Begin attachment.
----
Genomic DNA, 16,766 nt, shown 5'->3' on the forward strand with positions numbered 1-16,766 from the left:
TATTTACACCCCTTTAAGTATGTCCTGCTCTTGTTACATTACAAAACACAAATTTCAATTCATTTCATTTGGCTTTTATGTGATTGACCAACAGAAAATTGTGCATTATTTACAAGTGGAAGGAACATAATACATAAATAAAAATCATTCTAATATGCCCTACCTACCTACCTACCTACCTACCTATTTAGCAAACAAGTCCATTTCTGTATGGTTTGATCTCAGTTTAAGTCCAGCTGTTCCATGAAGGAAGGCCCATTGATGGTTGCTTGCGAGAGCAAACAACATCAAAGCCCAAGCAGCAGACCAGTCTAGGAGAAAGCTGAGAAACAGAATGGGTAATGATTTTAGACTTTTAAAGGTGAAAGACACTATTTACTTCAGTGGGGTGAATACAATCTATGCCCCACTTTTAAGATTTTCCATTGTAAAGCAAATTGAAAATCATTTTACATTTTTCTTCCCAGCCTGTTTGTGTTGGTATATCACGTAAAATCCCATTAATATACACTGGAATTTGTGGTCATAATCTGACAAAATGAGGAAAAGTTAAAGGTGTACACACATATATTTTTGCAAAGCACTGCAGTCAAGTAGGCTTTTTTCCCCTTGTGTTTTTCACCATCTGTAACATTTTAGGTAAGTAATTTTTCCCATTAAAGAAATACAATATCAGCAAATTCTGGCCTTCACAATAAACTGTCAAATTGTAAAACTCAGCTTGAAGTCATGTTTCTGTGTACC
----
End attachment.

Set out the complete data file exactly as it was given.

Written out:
Genomic DNA, 16,766 nt, shown 5'->3' on the forward strand with positions numbered 1-16,766 from the left:
TATTTACACCCCTTTAAGTATGTCCTGCTCTTGTTACATTACAAAACACAAATTTCAATTCATTTCATTTGGCTTTTATGTGATTGACCAACAGAAAATTGTGCATTATTTACAAGTGGAAGGAACATAATACATAAATAAAAATCATTCTAATATGCCCTACCTACCTACCTACCTACCTACCTATTTAGCAAACAAGTCCATTTCTGTATGGTTTGATCTCAGTTTAAGTCCAGCTGTTCCATGAAGGAAGGCCCATTGATGGTTGCTTGCGAGAGCAAACAACATCAAAGCCCAAGCAGCAGACCAGTCTAGGAGAAAGCTGAGAAACAGAATGGGTAATGATTTTAGACTTTTAAAGGTGAAAGACACTATTTACTTCAGTGGGGTGAATACAATCTATGCCCCACTTTTAAGATTTTCCATTGTAAAGCAAATTGAAAATCATTTTACATTTTTCTTCCCAGCCTGTTTGTGTTGGTATATCACGTAAAATCCCATTAATATACACTGGAATTTGTGGTCATAATCTGACAAAATGAGGAAAAGTTAAAGGTGTACACACATATATTTTTGCAAAGCACTGCAGTCAAGTAGGCTTTTTTCCCCTTGTGTTTTTCACCATCTGTAACATTTTAGGTAAGTAATTTTTCCCATTAAAGAAATACAATATCAGCAAATTCTGGCCTTCACAATAAACTGTCAAATTGTAAAACTCAGCTTGAAGTCATGTTTCTGTGTACC